What’s the life lesson in American Werewolf in London? A good friend and drinking buddy will never let you run across the moors alone at night.
Halloween is about an escaped psychotic murderer that stalks Jamie Lee Curtis. What makes this movie so scary? Check out the shot below of the escaped psycho in a flesh colored mask, and then listen to this theme song. Enough said.
The life lesson in Halloween – never underestimate the studious chick. Never.
5. Evil Dead 2
Evil Dead 2 is basically a bigger budget version of Sam Raimi’s first Evil Dead movie. Evil Dead 1 and 2 are about a group of friends trapped in a cabin in the woods by evil demons. The Evil Dead/Army of Darkness films are Sam Raimi’s bizarre tributes to the Three Stooges, Looney Tunes and campy horror. They are pure fun.
So what’s the life lesson in Evil Dead 2? Never be afraid to repeat yourself, and Bruce Campbell makes everything better.
Happy Halloween! Now go watch some horror movies.
I have long forgotten where I learned this piece of writing advice, but these four words have been pinned to my lucky cork board so long the card is starting to yellow:
It’s a constant reminder that every screenplay I write must have these four components.
By the way, all screenwriters should have a lucky cork board. But that’s a piece of unsolicited advice for another day…
A post in which Stephany uses popular “historical” films to teach kids a little history.
In today’s lesson, we are going to start in ancient times with the foundation of Western civilization in Greece. Now Greece was filled with a bunch of Spartans that yelled a lot, kicked people down wells and never wore long sleeves. It should also be noted that ancient Greeks had 4% body fat and no body hair. Except facial — beards were super cool in ancient Greece.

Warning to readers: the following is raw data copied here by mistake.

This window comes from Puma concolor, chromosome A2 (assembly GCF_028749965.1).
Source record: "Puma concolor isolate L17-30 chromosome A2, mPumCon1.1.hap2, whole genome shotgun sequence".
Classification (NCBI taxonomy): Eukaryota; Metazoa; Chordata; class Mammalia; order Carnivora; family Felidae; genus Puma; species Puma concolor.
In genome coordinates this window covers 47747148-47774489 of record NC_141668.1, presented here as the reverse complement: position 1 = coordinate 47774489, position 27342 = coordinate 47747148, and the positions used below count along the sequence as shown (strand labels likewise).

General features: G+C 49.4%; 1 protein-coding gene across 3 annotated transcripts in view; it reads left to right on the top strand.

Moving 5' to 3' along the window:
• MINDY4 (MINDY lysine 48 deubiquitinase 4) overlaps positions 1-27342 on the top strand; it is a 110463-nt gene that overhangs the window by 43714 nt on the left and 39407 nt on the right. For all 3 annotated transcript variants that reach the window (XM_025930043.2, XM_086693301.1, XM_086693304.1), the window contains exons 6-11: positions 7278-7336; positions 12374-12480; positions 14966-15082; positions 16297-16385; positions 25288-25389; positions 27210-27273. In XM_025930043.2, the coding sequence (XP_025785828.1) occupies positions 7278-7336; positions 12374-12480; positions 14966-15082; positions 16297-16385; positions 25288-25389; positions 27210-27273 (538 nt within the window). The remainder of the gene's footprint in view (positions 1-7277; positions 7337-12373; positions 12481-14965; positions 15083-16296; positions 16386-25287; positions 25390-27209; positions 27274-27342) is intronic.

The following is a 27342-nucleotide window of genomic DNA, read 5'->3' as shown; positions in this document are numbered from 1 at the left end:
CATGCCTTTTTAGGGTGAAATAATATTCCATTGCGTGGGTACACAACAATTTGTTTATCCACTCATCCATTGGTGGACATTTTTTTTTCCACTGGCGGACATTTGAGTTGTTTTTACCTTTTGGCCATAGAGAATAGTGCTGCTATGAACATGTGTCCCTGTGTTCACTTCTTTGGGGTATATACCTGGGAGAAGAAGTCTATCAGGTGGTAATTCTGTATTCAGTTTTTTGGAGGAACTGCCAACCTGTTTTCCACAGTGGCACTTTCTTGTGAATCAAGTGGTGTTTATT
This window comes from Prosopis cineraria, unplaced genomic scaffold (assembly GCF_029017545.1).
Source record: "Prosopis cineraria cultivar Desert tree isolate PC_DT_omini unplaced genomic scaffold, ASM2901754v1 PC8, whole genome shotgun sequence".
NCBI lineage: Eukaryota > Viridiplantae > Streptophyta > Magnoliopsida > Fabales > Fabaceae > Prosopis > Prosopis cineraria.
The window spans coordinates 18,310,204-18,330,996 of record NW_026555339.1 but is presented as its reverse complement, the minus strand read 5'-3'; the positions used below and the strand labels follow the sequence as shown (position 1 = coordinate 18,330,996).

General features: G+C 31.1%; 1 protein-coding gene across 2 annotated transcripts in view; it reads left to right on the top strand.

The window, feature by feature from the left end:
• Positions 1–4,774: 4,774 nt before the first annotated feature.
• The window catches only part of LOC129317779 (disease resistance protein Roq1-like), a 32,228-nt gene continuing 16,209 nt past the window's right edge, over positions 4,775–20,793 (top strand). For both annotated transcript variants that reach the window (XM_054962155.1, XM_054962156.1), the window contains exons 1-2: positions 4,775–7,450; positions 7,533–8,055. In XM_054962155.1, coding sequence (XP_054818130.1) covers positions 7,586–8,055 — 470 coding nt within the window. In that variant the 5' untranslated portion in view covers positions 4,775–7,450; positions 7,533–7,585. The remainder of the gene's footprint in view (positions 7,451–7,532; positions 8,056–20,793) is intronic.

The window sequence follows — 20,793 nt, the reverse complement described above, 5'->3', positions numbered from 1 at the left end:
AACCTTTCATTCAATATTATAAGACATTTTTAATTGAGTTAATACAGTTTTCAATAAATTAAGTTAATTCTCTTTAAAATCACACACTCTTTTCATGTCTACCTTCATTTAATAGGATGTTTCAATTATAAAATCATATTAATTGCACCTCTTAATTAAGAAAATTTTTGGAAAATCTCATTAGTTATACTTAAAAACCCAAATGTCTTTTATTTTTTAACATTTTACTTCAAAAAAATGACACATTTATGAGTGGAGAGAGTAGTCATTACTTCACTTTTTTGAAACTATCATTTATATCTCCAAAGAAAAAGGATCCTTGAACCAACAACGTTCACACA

Now King Leonidas of the Spartans had the best beard and abs, but he wasn’t very popular. King Leonidas could only get 300 of his totally ripped buddies to help him fight thousands of equally ripped guys in the historical Battle of Thermopylae. Said battle was long, hard, sweaty, bloody and muscular. In the end, King Leonidas should have recruited more dudes, because he died in battle. However, King Leonidas’ six-pack-abs went on to inspire future generations of Greeks and American presidents, including Abraham Lincoln.
President Abraham Lincoln definitely studied his Greek history, because he spent his youth getting totally ripped, and practicing his sweet martial arts moves with an axe. He also had a beard, because beards were still cool in the late 19th century, which is a blessing because everything else was kind of crappy. The 1800’s were a tough time in America. The West was being settled by lawman in masks with vaguely Native American sidekicks with too much makeup, and the North and South were reaching a point of major conflict because of vampires.
See kids, the vampires in the South wanted slavery to remain legal because they lived off the blood of their slaves. Abraham Lincoln thought this was very wrong. He didn’t care so much about the ethics of one human being owning another, he cared about fighting vampires with his axe. Unfortunately, all this vampire stuff eventually led to the Civil War. And thank goodness there was an axe-wielding maniac leading the country at that time, or America might not be what it is today. Which brings us to our next generation-defining conflict, known as World War II.